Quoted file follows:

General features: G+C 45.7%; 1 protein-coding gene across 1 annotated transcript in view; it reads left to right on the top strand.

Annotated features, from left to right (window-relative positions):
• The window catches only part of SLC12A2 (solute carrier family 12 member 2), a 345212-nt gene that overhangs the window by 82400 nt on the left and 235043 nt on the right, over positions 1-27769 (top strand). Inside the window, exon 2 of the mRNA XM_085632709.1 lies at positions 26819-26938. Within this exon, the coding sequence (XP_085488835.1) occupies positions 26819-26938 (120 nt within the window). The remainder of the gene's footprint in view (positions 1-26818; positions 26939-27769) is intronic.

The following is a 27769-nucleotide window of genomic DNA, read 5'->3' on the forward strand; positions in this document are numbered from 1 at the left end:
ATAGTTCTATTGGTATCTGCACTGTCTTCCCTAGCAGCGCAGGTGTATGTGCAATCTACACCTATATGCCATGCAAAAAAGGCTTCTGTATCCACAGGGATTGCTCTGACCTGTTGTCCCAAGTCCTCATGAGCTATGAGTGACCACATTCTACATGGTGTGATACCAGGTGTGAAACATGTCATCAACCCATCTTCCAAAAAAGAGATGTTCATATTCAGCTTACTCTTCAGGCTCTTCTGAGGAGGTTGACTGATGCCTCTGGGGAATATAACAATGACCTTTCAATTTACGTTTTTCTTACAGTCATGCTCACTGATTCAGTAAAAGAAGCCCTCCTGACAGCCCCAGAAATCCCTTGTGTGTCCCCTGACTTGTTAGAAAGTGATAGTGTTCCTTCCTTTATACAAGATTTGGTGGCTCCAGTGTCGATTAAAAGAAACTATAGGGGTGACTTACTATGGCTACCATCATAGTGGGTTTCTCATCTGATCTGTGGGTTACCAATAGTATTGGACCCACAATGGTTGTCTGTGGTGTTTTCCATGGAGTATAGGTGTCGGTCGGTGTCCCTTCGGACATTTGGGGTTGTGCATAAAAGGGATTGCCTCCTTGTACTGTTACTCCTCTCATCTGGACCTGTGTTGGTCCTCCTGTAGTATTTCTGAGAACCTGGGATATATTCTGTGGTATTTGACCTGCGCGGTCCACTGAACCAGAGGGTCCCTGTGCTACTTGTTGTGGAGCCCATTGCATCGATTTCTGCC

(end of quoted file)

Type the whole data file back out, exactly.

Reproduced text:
General features: G+C 45.7%; 1 protein-coding gene across 1 annotated transcript in view; it reads left to right on the top strand.

Annotated features, from left to right (window-relative positions):
• The window catches only part of SLC12A2 (solute carrier family 12 member 2), a 345212-nt gene that overhangs the window by 82400 nt on the left and 235043 nt on the right, over positions 1-27769 (top strand). Inside the window, exon 2 of the mRNA XM_085632709.1 lies at positions 26819-26938. Within this exon, the coding sequence (XP_085488835.1) occupies positions 26819-26938 (120 nt within the window). The remainder of the gene's footprint in view (positions 1-26818; positions 26939-27769) is intronic.

The following is a 27769-nucleotide window of genomic DNA, read 5'->3' on the forward strand; positions in this document are numbered from 1 at the left end:
ATAGTTCTATTGGTATCTGCACTGTCTTCCCTAGCAGCGCAGGTGTATGTGCAATCTACACCTATATGCCATGCAAAAAAGGCTTCTGTATCCACAGGGATTGCTCTGACCTGTTGTCCCAAGTCCTCATGAGCTATGAGTGACCACATTCTACATGGTGTGATACCAGGTGTGAAACATGTCATCAACCCATCTTCCAAAAAAGAGATGTTCATATTCAGCTTACTCTTCAGGCTCTTCTGAGGAGGTTGACTGATGCCTCTGGGGAATATAACAATGACCTTTCAATTTACGTTTTTCTTACAGTCATGCTCACTGATTCAGTAAAAGAAGCCCTCCTGACAGCCCCAGAAATCCCTTGTGTGTCCCCTGACTTGTTAGAAAGTGATAGTGTTCCTTCCTTTATACAAGATTTGGTGGCTCCAGTGTCGATTAAAAGAAACTATAGGGGTGACTTACTATGGCTACCATCATAGTGGGTTTCTCATCTGATCTGTGGGTTACCAATAGTATTGGACCCACAATGGTTGTCTGTGGTGTTTTCCATGGAGTATAGGTGTCGGTCGGTGTCCCTTCGGACATTTGGGGTTGTGCATAAAAGGGATTGCCTCCTTGTACTGTTACTCCTCTCATCTGGACCTGTGTTGGTCCTCCTGTAGTATTTCTGAGAACCTGGGATATATTCTGTGGTATTTGACCTGCGCGGTCCACTGAACCAGAGGGTCCCTGTGCTACTTGTTGTGGAGCCCATTGCATCGATTTCTGCC